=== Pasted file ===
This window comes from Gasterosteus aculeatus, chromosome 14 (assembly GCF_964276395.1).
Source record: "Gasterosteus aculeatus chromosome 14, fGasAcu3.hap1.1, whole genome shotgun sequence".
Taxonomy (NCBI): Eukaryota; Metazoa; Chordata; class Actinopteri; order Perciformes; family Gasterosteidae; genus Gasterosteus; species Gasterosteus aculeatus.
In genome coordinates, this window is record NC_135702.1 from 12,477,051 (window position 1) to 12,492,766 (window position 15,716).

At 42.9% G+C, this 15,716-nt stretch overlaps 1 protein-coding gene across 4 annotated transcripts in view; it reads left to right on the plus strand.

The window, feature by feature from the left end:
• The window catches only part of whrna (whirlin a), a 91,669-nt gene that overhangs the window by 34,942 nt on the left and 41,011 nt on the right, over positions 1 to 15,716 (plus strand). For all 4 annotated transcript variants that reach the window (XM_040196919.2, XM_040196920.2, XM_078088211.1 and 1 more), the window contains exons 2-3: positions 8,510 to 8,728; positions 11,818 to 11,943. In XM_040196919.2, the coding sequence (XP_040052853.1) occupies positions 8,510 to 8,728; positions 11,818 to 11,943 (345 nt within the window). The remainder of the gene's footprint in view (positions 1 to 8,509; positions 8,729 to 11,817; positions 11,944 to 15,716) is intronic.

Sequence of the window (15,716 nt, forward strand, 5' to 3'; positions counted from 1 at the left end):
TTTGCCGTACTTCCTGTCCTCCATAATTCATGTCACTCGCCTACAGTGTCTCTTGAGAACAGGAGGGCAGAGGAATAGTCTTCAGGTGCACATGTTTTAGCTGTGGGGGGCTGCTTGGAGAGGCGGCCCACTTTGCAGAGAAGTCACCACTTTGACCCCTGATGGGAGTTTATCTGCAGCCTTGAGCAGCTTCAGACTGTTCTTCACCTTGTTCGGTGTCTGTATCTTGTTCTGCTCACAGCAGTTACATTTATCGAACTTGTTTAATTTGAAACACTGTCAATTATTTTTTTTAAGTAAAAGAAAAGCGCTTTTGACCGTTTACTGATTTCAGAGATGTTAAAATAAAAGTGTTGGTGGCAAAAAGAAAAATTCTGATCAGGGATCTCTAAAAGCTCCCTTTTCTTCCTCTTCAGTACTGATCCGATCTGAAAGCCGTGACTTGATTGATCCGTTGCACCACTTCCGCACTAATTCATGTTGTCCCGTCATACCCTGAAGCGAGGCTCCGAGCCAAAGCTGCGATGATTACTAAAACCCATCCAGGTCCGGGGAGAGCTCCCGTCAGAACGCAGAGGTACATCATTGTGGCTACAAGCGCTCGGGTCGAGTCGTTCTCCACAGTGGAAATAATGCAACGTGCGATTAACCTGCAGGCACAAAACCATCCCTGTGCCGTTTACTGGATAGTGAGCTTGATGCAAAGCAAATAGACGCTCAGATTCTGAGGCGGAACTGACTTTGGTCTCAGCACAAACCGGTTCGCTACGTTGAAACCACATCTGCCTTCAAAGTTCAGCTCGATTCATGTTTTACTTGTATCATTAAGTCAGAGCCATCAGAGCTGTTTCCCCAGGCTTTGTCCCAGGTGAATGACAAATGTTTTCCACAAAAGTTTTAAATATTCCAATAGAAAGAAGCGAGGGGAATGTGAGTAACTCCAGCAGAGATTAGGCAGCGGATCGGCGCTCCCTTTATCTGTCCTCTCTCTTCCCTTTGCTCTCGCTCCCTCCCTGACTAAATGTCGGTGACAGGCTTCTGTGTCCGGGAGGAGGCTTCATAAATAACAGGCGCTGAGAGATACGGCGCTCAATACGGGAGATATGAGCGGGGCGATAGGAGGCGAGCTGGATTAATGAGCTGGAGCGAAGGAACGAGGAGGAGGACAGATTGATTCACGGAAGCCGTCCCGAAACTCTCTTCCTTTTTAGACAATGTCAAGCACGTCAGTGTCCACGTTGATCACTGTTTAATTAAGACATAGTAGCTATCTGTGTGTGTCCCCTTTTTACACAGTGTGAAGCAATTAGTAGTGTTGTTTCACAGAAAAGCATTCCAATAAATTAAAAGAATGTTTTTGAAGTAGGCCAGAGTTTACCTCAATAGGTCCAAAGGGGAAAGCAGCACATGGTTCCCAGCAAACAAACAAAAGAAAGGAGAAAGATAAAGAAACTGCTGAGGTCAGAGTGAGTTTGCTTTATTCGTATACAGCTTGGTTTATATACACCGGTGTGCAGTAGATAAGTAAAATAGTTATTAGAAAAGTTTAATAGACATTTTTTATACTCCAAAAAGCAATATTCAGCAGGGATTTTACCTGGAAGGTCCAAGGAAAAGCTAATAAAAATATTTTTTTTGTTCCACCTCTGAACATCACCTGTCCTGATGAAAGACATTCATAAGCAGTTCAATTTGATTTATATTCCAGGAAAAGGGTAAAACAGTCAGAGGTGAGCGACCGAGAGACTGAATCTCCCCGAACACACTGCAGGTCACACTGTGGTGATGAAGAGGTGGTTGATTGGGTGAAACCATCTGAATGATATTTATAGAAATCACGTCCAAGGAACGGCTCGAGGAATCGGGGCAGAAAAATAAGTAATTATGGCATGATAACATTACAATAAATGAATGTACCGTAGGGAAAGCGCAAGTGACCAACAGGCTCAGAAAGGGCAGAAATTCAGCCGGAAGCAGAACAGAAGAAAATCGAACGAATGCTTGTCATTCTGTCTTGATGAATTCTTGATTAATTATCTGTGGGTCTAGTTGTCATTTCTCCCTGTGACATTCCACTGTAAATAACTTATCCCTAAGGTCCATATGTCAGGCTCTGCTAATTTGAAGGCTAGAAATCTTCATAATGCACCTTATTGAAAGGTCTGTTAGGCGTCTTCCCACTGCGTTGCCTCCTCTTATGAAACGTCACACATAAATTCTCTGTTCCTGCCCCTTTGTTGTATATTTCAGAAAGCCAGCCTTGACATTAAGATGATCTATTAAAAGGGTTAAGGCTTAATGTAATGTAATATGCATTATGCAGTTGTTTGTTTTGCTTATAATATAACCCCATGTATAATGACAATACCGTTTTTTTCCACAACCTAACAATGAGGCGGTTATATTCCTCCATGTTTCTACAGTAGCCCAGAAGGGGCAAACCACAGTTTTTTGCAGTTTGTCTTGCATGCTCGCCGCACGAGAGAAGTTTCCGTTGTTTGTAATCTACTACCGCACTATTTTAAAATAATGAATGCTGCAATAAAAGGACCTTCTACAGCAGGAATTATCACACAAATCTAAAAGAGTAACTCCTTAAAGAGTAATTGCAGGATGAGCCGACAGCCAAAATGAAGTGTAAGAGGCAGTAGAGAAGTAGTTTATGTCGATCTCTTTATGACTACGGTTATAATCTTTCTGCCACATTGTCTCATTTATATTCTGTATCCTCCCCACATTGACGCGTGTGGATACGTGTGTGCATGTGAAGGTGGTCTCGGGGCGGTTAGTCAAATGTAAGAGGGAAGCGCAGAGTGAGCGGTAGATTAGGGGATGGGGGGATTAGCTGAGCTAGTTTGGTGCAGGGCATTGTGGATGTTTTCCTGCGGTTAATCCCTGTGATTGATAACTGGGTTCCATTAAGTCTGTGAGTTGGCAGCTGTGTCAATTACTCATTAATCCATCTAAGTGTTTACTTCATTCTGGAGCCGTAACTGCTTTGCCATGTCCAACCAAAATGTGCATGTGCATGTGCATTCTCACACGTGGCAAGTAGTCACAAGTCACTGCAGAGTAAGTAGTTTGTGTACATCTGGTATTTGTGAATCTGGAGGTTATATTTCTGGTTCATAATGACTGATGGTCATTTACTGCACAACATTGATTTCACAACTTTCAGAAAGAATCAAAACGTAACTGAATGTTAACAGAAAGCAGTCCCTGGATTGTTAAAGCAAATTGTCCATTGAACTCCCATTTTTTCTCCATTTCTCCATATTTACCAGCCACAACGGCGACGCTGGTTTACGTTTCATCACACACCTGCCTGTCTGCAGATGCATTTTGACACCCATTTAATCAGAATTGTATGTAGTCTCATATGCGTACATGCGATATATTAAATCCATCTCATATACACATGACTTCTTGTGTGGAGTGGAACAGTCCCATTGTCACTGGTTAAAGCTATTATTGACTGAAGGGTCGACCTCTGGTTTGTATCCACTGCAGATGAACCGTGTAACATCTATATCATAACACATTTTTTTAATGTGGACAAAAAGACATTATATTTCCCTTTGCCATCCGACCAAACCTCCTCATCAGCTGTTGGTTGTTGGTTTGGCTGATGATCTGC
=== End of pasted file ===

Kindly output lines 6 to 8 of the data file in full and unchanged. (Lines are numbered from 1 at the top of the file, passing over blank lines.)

The window, feature by feature from the left end:
• The window catches only part of whrna (whirlin a), a 91,669-nt gene that overhangs the window by 34,942 nt on the left and 41,011 nt on the right, over positions 1 to 15,716 (plus strand). For all 4 annotated transcript variants that reach the window (XM_040196919.2, XM_040196920.2, XM_078088211.1 and 1 more), the window contains exons 2-3: positions 8,510 to 8,728; positions 11,818 to 11,943. In XM_040196919.2, the coding sequence (XP_040052853.1) occupies positions 8,510 to 8,728; positions 11,818 to 11,943 (345 nt within the window). The remainder of the gene's footprint in view (positions 1 to 8,509; positions 8,729 to 11,817; positions 11,944 to 15,716) is intronic.

Sequence of the window (15,716 nt, forward strand, 5' to 3'; positions counted from 1 at the left end):